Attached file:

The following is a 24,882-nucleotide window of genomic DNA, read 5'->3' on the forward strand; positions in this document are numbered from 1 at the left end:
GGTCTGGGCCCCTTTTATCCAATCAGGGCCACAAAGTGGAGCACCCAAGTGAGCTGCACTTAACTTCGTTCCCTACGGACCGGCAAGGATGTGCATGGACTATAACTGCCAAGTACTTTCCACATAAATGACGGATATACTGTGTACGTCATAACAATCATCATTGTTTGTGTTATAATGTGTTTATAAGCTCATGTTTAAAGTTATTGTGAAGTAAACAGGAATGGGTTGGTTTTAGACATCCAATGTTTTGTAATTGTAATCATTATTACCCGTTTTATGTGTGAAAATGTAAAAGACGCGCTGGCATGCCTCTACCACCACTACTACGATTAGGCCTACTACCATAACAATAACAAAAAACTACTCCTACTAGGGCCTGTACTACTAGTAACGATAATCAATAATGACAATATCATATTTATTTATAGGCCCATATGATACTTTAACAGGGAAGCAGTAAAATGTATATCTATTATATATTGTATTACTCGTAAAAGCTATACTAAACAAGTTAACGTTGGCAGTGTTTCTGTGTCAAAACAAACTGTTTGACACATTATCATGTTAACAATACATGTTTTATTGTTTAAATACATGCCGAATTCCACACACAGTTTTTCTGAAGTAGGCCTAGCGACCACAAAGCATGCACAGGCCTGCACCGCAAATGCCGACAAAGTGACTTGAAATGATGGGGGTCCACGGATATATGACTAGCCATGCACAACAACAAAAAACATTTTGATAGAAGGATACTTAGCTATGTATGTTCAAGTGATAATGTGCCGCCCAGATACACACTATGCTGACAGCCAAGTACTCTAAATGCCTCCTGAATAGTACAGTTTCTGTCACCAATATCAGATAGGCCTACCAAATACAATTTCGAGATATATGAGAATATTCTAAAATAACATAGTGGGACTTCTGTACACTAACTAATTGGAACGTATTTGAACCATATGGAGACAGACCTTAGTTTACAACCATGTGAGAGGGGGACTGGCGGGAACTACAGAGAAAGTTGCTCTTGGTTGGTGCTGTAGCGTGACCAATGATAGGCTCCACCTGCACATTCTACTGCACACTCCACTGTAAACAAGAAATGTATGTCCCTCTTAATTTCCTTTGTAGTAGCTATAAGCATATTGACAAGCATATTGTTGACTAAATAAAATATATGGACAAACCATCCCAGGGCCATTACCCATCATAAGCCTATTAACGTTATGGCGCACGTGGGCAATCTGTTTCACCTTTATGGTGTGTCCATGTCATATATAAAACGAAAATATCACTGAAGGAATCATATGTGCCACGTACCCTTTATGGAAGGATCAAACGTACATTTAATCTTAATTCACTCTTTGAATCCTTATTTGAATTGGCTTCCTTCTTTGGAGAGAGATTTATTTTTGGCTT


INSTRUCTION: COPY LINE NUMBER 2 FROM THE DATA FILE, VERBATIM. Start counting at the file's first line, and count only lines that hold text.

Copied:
GGTCTGGGCCCCTTTTATCCAATCAGGGCCACAAAGTGGAGCACCCAAGTGAGCTGCACTTAACTTCGTTCCCTACGGACCGGCAAGGATGTGCATGGACTATAACTGCCAAGTACTTTCCACATAAATGACGGATATACTGTGTACGTCATAACAATCATCATTGTTTGTGTTATAATGTGTTTATAAGCTCATGTTTAAAGTTATTGTGAAGTAAACAGGAATGGGTTGGTTTTAGACATCCAATGTTTTGTAATTGTAATCATTATTACCCGTTTTATGTGTGAAAATGTAAAAGACGCGCTGGCATGCCTCTACCACCACTACTACGATTAGGCCTACTACCATAACAATAACAAAAAACTACTCCTACTAGGGCCTGTACTACTAGTAACGATAATCAATAATGACAATATCATATTTATTTATAGGCCCATATGATACTTTAACAGGGAAGCAGTAAAATGTATATCTATTATATATTGTATTACTCGTAAAAGCTATACTAAACAAGTTAACGTTGGCAGTGTTTCTGTGTCAAAACAAACTGTTTGACACATTATCATGTTAACAATACATGTTTTATTGTTTAAATACATGCCGAATTCCACACACAGTTTTTCTGAAGTAGGCCTAGCGACCACAAAGCATGCACAGGCCTGCACCGCAAATGCCGACAAAGTGACTTGAAATGATGGGGGTCCACGGATATATGACTAGCCATGCACAACAACAAAAAACATTTTGATAGAAGGATACTTAGCTATGTATGTTCAAGTGATAATGTGCCGCCCAGATACACACTATGCTGACAGCCAAGTACTCTAAATGCCTCCTGAATAGTACAGTTTCTGTCACCAATATCAGATAGGCCTACCAAATACAATTTCGAGATATATGAGAATATTCTAAAATAACATAGTGGGACTTCTGTACACTAACTAATTGGAACGTATTTGAACCATATGGAGACAGACCTTAGTTTACAACCATGTGAGAGGGGGACTGGCGGGAACTACAGAGAAAGTTGCTCTTGGTTGGTGCTGTAGCGTGACCAATGATAGGCTCCACCTGCACATTCTACTGCACACTCCACTGTAAACAAGAAATGTATGTCCCTCTTAATTTCCTTTGTAGTAGCTATAAGCATATTGACAAGCATATTGTTGACTAAATAAAATATATGGACAAACCATCCCAGGGCCATTACCCATCATAAGCCTATTAACGTTATGGCGCACGTGGGCAATCTGTTTCACCTTTATGGTGTGTCCATGTCATATATAAAACGAAAATATCACTGAAGGAATCATATGTGCCACGTACCCTTTATGGAAGGATCAAACGTACATTTAATCTTAATTCACTCTTTGAATCCTTATTTGAATTGGCTTCCTTCTTTGGAGAGAGATTTATTTTTGGCTT